A Chinese court on Monday sentenced Zhang Zan, a 37-year-old Christian and citizen journalist, to four years in prison for her coverage of COVID-19 in the epicenter city, Wuhan.
On Tuesday, U.S. Secretary of State Mike Pompeo called for Zhang's release, condemned the Chinese Communist Party's treatment of Zhang, and the country's media censorship.
"Because of the CCP's gross malfeasance, the rest of the world relied heavily on uncensored reports from citizen journalists like Zhang to understand the true situation in Wuhan after the CCP-imposed strict media controls were enforced and a controllable outbreak turned into a deadly global pandemic," the U.S. State Department wrote in a statement. "Her hasty trial, to which foreign observers were denied access, shows how fearful the CCP is of Chinese citizens who speak the truth."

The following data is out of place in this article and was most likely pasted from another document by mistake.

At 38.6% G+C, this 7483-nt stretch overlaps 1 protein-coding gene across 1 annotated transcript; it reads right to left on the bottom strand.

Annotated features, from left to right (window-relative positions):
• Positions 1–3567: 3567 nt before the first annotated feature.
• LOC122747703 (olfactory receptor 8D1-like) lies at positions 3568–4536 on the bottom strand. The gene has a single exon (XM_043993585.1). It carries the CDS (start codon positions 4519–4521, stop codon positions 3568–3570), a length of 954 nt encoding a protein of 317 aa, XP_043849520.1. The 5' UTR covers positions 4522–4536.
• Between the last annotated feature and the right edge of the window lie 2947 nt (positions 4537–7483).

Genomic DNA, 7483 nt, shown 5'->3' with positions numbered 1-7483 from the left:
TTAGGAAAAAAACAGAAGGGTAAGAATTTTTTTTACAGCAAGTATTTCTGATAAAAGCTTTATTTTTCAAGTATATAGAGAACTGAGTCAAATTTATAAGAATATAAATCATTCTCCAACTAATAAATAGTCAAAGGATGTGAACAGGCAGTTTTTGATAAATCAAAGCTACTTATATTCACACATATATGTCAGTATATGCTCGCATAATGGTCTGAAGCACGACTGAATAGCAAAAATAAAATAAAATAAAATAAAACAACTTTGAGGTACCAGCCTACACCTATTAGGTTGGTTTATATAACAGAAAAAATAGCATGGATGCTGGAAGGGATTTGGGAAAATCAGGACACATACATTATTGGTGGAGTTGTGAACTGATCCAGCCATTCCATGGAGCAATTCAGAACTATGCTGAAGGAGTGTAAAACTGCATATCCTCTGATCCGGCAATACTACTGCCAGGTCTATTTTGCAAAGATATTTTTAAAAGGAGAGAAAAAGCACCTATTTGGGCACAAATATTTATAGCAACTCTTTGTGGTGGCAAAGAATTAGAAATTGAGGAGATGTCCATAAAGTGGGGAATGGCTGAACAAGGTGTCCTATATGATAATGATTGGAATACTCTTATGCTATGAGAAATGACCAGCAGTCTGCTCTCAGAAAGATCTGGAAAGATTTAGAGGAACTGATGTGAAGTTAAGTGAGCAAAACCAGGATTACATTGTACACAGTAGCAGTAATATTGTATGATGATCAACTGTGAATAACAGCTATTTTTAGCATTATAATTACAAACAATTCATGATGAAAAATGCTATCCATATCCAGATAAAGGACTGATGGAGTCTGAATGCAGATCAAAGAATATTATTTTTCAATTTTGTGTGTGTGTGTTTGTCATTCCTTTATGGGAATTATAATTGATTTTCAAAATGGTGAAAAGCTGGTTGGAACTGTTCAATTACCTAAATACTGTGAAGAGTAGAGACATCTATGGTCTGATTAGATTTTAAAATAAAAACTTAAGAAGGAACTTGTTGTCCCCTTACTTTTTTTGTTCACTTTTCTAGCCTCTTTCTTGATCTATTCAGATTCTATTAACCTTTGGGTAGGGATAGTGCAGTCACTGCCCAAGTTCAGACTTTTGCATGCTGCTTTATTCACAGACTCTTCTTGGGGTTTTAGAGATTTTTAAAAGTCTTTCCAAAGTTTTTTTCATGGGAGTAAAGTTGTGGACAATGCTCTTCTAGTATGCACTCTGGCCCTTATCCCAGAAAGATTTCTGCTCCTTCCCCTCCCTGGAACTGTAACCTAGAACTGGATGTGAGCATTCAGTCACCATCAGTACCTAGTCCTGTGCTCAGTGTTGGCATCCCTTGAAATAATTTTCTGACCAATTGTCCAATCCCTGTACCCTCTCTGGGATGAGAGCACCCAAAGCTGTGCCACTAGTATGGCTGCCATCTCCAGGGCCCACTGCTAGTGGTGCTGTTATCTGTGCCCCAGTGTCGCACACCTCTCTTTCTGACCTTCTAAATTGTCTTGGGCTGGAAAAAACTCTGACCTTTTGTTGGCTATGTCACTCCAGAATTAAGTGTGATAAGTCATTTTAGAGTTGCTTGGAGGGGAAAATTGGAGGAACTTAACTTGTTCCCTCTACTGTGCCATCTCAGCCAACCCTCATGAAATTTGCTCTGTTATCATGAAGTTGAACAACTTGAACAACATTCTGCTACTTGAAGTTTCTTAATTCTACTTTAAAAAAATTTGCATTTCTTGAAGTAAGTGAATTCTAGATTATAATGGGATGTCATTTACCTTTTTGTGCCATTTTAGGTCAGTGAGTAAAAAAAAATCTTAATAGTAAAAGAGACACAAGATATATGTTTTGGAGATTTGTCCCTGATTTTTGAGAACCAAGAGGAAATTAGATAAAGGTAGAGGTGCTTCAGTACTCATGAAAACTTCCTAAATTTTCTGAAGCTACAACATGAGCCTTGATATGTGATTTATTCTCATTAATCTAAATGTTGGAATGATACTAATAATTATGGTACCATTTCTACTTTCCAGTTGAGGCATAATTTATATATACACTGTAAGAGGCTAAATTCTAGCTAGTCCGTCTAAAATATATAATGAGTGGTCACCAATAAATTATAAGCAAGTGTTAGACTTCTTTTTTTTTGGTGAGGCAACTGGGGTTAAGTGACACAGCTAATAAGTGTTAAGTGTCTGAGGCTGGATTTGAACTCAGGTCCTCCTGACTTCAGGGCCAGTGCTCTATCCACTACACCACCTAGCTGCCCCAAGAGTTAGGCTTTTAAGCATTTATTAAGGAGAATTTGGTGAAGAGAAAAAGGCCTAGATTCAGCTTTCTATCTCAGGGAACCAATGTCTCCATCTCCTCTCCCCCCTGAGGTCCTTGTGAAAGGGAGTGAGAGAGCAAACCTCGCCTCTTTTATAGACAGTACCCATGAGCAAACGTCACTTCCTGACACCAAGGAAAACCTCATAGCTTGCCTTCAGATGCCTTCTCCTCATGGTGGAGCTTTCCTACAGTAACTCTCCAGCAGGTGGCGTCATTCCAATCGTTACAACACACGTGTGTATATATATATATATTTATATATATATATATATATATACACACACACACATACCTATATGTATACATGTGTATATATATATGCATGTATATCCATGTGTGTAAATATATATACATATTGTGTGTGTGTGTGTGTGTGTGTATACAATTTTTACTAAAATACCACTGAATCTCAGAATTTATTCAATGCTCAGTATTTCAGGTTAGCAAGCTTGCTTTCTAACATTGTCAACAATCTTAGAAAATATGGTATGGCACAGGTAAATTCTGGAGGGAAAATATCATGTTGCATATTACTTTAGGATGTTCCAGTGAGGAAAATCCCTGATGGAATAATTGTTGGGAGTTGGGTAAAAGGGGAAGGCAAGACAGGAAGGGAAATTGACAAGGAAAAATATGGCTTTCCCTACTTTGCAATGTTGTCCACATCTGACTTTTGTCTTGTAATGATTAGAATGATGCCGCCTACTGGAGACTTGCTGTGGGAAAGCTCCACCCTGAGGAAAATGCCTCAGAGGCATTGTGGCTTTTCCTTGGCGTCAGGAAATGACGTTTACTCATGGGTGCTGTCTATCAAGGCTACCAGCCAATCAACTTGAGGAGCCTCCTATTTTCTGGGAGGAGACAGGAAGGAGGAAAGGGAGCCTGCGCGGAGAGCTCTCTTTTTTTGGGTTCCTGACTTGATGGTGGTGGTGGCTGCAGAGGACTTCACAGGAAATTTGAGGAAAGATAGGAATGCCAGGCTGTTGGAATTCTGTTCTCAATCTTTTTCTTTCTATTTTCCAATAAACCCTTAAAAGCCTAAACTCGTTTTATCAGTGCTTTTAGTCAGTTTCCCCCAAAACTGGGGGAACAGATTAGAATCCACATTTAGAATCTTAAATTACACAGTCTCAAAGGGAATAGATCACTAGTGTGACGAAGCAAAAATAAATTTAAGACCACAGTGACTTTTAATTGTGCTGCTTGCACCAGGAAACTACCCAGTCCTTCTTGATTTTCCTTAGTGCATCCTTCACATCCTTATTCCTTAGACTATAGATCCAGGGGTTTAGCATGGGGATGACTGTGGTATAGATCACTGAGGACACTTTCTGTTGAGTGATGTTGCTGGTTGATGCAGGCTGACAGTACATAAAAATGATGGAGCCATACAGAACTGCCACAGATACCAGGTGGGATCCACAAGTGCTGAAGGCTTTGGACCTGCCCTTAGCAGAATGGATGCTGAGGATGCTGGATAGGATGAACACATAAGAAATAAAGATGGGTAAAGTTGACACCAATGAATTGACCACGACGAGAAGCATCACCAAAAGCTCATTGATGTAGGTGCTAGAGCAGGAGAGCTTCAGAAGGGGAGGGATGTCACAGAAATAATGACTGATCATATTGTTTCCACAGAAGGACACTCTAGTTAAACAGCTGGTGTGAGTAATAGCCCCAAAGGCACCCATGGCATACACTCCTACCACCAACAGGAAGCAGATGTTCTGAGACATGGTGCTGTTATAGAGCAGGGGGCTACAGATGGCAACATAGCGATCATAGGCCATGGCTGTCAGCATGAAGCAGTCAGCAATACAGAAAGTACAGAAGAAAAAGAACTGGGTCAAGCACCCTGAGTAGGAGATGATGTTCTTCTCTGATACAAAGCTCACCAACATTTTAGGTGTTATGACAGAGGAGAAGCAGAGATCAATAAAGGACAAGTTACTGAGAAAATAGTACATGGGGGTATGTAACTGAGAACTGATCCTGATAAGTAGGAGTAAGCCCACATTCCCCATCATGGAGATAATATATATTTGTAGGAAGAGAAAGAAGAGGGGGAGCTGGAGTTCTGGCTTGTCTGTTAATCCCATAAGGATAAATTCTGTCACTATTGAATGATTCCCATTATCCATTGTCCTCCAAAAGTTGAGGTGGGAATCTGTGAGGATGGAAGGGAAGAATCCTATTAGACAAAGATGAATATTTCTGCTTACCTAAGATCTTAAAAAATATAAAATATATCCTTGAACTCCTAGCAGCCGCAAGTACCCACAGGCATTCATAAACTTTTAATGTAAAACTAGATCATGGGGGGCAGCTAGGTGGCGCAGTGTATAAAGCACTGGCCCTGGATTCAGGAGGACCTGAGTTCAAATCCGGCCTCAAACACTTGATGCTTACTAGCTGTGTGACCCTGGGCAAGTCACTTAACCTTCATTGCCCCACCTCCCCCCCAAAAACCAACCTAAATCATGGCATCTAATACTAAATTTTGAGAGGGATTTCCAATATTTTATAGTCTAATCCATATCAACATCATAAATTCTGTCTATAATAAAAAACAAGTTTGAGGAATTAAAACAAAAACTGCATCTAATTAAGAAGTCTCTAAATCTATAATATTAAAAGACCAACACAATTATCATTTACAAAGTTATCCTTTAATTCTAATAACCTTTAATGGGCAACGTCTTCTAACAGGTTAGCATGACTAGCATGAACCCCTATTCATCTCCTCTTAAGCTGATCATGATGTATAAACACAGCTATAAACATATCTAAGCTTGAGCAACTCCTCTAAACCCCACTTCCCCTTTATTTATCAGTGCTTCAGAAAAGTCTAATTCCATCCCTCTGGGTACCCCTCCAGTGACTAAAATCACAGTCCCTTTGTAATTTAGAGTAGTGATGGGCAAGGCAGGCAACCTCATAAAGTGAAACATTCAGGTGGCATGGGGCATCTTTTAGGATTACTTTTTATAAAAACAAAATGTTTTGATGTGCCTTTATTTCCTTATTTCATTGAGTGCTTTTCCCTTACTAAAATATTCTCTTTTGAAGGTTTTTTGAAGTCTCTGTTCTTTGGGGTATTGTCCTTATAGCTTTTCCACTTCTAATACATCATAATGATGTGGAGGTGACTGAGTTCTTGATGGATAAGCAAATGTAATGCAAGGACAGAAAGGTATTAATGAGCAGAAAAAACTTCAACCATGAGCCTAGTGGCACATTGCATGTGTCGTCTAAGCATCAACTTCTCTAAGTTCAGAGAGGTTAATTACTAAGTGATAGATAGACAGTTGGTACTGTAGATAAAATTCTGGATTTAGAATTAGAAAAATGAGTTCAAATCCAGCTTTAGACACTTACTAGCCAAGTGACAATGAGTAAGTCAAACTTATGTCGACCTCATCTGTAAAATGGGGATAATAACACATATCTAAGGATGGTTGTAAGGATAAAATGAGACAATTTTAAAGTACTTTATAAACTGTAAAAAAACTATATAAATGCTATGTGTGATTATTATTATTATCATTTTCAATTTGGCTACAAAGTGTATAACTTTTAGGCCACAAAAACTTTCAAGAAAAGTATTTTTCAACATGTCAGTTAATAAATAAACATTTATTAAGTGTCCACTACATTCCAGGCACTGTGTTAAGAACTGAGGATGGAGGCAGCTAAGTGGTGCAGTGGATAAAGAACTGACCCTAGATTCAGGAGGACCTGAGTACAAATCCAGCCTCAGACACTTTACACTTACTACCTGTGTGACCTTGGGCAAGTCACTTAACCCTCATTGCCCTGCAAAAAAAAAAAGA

A court in Shanghai found Zhang guilty of "picking quarrels and provoking trouble," according to the South China Morning Post.
Zhang left Shanghai when the COVID-19 pandemic was at its worst to go to Wuhan, where she issued video reports for months that showed streets with no people, packed hospitals and residents lamenting their financial distress.
She criticized the government for being too harsh in its lockdown and for silencing people who spoke out against China's handling of the pandemic.
Zhang stopped responding to messages in May after being arrested and returned to Shanghai. She began a hunger strike in June but has since been force fed by the government. She has suffered myriad health problems and attended her trial in a wheelchair.
Zhang reportedly expressed to her attorney her desire for a Bible in prison. A friend of Zhang's, attorney Li Dawei, said that when warned against going to Wuhan, Zhang "said it was God's will — she had to do this and tell everyone the truth."
Some other people who reported on the pandemic inside China have also mysteriously disappeared.